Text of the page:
The second half of the Vortex Room’s May retrospective of movies about crazy (or just beleaguered) artists is heavy on 1970s Eurosleaze — a status surely we all aspire to.
First up is a Thurs/19 double bill of a famous classic and, until recently, a extremely hard-to-find cult obscurity. The classic is none other than Michelangelo Antonioni’s 1966 English-language debut Blow-Up, which as we recently learned from best-tribute-honoree-ever Terence Stamp at the San Francisco International Film Festival, was originally cast with himself and Joanna Shimkus (who gave up a brief acting career for a still-extant marriage to Sidney Poitier) in the leads. The inscrutable Italian fired them without warning or explanation, casting David Hemmings and Vanessa Redgrave instead.
Blow-Up is one of the most austere, enigmatic films ever to have enjoyed great popular success — somehow it hit the “Swinging London” nerve internationally despite being utterly (if fascinatingly) obtuse. Hemmings plays a decadent mod fashion photographer who accidentally captures images that might be related to a murder in a public park. Or might not. This led to Antonioni’s crash ‘n’ burn second English language feature Zabriskie Point, a 1970 disaster with some unforgettable sequences. But that’s another story.
The photographer as spy on illicit matters was taken further in 1973’s Baba Yaga, a late entry in the annals of European features based on adult targeted comic books. This second and last feature by Corrado Farina — the first was even harder-to-find 1971 occult capitalism = cannibalism story They Have Changed Their Face — is a baroque fantasia in which bob-haired photog Valentina (Isabelle De Funès) is lured into the orbit of seemingly lesbian “witch” Baba Yaga (expatriate American star Carroll Baker), who casts a spell on her camera to the distress of various friends and collaborators.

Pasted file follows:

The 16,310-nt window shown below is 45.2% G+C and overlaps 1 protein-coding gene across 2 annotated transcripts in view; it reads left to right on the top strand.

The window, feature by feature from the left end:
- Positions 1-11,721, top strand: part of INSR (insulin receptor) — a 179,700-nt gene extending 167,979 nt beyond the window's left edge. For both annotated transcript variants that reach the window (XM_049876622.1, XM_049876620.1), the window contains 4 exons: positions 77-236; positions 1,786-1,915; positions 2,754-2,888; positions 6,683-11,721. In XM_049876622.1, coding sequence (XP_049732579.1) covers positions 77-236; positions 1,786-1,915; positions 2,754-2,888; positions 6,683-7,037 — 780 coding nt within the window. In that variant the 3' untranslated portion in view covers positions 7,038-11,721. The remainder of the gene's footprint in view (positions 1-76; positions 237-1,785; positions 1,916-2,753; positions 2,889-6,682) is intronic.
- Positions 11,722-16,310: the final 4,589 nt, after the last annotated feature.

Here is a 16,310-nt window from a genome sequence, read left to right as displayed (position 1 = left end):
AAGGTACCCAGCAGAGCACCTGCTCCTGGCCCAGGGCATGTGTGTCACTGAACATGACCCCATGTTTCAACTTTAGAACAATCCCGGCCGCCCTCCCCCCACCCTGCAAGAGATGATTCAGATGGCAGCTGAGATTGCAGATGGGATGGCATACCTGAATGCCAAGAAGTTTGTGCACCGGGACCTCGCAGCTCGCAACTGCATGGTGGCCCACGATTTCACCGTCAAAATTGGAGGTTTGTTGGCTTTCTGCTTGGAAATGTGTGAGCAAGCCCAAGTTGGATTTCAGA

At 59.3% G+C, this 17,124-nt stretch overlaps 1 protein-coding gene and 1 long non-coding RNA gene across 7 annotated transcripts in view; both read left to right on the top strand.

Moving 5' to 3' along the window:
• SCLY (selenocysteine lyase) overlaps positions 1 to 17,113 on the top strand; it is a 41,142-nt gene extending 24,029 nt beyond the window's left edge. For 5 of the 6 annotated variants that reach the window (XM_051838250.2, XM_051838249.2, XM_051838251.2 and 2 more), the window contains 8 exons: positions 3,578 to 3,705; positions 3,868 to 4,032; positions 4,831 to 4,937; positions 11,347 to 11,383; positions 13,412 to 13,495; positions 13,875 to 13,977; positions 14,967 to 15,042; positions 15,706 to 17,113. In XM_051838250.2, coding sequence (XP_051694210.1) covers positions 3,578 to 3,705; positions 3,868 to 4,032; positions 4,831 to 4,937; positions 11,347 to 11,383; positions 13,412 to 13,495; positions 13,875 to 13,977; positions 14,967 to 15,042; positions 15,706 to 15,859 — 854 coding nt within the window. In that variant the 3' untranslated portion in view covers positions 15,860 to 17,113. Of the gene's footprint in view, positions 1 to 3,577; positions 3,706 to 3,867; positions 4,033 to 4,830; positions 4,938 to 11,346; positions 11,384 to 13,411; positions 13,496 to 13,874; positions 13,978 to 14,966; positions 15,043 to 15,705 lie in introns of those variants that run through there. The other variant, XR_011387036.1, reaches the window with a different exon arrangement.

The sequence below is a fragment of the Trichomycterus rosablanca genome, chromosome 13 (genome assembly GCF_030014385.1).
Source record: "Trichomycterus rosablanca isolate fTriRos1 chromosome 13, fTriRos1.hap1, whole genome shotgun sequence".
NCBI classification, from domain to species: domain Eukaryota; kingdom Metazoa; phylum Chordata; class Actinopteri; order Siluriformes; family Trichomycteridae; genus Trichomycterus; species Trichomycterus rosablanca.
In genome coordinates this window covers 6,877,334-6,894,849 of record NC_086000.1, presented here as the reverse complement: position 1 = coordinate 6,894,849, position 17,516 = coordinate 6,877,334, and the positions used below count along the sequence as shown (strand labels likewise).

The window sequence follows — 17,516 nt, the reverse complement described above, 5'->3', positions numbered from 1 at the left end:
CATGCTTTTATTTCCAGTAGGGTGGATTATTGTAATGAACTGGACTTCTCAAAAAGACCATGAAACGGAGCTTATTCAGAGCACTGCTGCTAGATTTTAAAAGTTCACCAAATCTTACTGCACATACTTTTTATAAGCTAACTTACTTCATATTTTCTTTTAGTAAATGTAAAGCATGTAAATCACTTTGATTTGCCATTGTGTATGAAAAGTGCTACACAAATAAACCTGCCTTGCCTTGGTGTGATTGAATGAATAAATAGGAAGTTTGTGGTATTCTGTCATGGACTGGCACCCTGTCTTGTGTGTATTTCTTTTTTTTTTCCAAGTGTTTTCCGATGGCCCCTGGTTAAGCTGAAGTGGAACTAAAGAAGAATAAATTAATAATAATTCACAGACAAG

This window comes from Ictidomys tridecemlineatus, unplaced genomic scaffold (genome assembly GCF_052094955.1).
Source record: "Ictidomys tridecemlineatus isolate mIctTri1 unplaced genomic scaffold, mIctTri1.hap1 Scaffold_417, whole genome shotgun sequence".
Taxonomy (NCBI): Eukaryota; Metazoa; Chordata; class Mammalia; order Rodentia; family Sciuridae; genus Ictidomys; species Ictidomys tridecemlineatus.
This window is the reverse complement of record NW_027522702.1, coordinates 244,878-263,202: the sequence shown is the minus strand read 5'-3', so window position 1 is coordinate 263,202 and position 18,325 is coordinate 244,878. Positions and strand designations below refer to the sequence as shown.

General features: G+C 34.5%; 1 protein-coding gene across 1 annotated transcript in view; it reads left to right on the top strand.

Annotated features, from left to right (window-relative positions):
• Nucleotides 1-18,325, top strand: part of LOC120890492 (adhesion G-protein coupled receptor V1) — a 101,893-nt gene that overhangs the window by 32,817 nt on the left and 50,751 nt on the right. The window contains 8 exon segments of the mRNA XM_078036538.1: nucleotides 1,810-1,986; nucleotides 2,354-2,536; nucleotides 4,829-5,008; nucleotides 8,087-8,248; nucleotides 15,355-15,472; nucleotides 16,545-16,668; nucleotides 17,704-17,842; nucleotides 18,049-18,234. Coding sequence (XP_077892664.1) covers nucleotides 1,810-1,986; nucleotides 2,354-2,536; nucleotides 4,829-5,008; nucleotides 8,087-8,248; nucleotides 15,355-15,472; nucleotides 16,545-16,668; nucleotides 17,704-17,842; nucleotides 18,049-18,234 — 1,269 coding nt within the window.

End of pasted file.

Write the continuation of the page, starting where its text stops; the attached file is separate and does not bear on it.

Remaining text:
They include Valentina’s boyfriend, played by George Eastman (a.k.a. Luigi Montefiori) — an underappreciated one-man treasure hunk of Italian cinema lore. He sparked deliciously onscreen and as occasional scenarist for directors ranging from Fellini, Bava, and Pupi Avati to prolific, bottom dweller Joe D’Amato (who journeyed from respected 1973 Klaus Kinski giallo Death Smiles on a Murderer to such telltale titles as 1981’s Porno Holocaust, 1995’s 120 Days of Anal, and 1999’s Prague Exposed).
Often encouraged toward one extreme or another (robber-kidnapper-rapist in 1974’s Rabid Dogs, homicidal monster in 1980’s gory Antropophagus, “Big Ape” in 1983’s dystopian sci-fi knockoff After the Fall of New York), he gets a rare romantic lead role here. Briefly shirtless in Baba Yaga, he merits deployment of that timeless phrase: woof.
The Vortex’s final May program features two commercially failed turn-of-the decade (several decades ago) takes on fashionable kink. Massimo Dallmano’s 1970 The Secret of Dorian Gray stars Helmut Berger — presumably taking an angry vacation from lover Luciano Visconti, who refused to cast him in 1971’s Death in Venice as a much-younger love object — plays Oscar Wilde’s antihero in a “modern allegory” wherein he despoils a whole roster of 1960s Eurobabes. This being Berger, however, his heterosexual passion is about as persuasive as his three-piece salmon-hued suede suit is natural, in retrospect. Stabs at swinging relevance include our protagonist visiting discotheque “The Black Cock Club.” The film gets correspondingly gayer as it goes along.
Finally there’s its cofeature De Sade (1969), a rare big-budget effort from American International Pictures — and a huge flop, though that didn’t stop them from investing further in invariably doomed “A” pictures beyond their usual drive-in range through the mid-1970s. (Trivia note: De Sade was the last film to play Berkeley’s late, beloved UC Theatre in 2001, when its ebbing repertory-theater fortunes finally ran out.)
De Sade is a P.O.S., but an ambitious such. It copies opening-credit graphics from Saul Bass; a theatrical framework and wannabe visuals from the Fellini of 8 1/2 (1963); presumes that lots of slo-mo toplessness will convey limitless intellectual perversity, accompanied by the kind of now-corny audio and visual FX that made Roger Corman’s The Trip (1967) so datedly trippy.
In the title role, Keir Dullea does his best to act seriously — as he had in 1962’s David and Lisa, let alone 1968’s 2001: A Space Odyssey — but this ludicrous stab at Fellini-esque decadent carnivalia is dreadfully betrayed by cheesebag director Cy Endfield and writer Richard Matheson — though their work was apparently much interfered with. The results reduce a famous literary and philosophical anarchist-tyrant to a misunderstood victim of unfair political and familial circumstance. Whaaah. It’s lavish and trivial — ask anyone who’s actually waded through The 120 Days of Sodom, which remains the toughest literary slog this side of the collected works of Bret Easton Ellis.
ART, OBSESSION, AND FILM CULT
Thurs/19 and May 26, 9 and 11 p.m., $5
1082 Howard, SF